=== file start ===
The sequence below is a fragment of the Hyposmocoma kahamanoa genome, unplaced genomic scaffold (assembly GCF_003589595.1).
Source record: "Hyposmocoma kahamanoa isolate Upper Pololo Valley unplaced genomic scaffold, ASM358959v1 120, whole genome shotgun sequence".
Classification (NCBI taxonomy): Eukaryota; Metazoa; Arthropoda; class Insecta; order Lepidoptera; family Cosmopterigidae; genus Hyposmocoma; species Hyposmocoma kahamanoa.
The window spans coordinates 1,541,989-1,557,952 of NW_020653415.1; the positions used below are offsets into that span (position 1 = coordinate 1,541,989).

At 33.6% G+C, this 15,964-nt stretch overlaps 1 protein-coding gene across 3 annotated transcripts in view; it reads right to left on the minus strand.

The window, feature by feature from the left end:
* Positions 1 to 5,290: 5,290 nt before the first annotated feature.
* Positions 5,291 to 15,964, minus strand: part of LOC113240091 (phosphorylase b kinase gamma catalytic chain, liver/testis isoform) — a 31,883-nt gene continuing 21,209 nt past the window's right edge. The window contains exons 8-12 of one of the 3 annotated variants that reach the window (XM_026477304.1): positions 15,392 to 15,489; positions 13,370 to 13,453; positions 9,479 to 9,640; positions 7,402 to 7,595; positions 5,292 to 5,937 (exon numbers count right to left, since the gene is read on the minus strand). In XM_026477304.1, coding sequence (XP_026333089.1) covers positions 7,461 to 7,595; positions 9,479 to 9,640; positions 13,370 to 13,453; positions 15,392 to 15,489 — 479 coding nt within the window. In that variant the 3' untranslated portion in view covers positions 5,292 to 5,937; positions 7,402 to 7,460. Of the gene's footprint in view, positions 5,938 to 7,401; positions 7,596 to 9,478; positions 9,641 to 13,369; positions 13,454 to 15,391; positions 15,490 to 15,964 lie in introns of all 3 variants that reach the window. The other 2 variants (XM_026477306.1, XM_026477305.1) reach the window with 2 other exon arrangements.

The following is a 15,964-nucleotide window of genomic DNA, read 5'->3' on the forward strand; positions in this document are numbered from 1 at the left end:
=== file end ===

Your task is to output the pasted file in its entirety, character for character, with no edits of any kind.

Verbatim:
The sequence below is a fragment of the Hyposmocoma kahamanoa genome, unplaced genomic scaffold (assembly GCF_003589595.1).
Source record: "Hyposmocoma kahamanoa isolate Upper Pololo Valley unplaced genomic scaffold, ASM358959v1 120, whole genome shotgun sequence".
Classification (NCBI taxonomy): Eukaryota; Metazoa; Arthropoda; class Insecta; order Lepidoptera; family Cosmopterigidae; genus Hyposmocoma; species Hyposmocoma kahamanoa.
The window spans coordinates 1,541,989-1,557,952 of NW_020653415.1; the positions used below are offsets into that span (position 1 = coordinate 1,541,989).

At 33.6% G+C, this 15,964-nt stretch overlaps 1 protein-coding gene across 3 annotated transcripts in view; it reads right to left on the minus strand.

The window, feature by feature from the left end:
* Positions 1 to 5,290: 5,290 nt before the first annotated feature.
* Positions 5,291 to 15,964, minus strand: part of LOC113240091 (phosphorylase b kinase gamma catalytic chain, liver/testis isoform) — a 31,883-nt gene continuing 21,209 nt past the window's right edge. The window contains exons 8-12 of one of the 3 annotated variants that reach the window (XM_026477304.1): positions 15,392 to 15,489; positions 13,370 to 13,453; positions 9,479 to 9,640; positions 7,402 to 7,595; positions 5,292 to 5,937 (exon numbers count right to left, since the gene is read on the minus strand). In XM_026477304.1, coding sequence (XP_026333089.1) covers positions 7,461 to 7,595; positions 9,479 to 9,640; positions 13,370 to 13,453; positions 15,392 to 15,489 — 479 coding nt within the window. In that variant the 3' untranslated portion in view covers positions 5,292 to 5,937; positions 7,402 to 7,460. Of the gene's footprint in view, positions 5,938 to 7,401; positions 7,596 to 9,478; positions 9,641 to 13,369; positions 13,454 to 15,391; positions 15,490 to 15,964 lie in introns of all 3 variants that reach the window. The other 2 variants (XM_026477306.1, XM_026477305.1) reach the window with 2 other exon arrangements.

The following is a 15,964-nucleotide window of genomic DNA, read 5'->3' on the forward strand; positions in this document are numbered from 1 at the left end: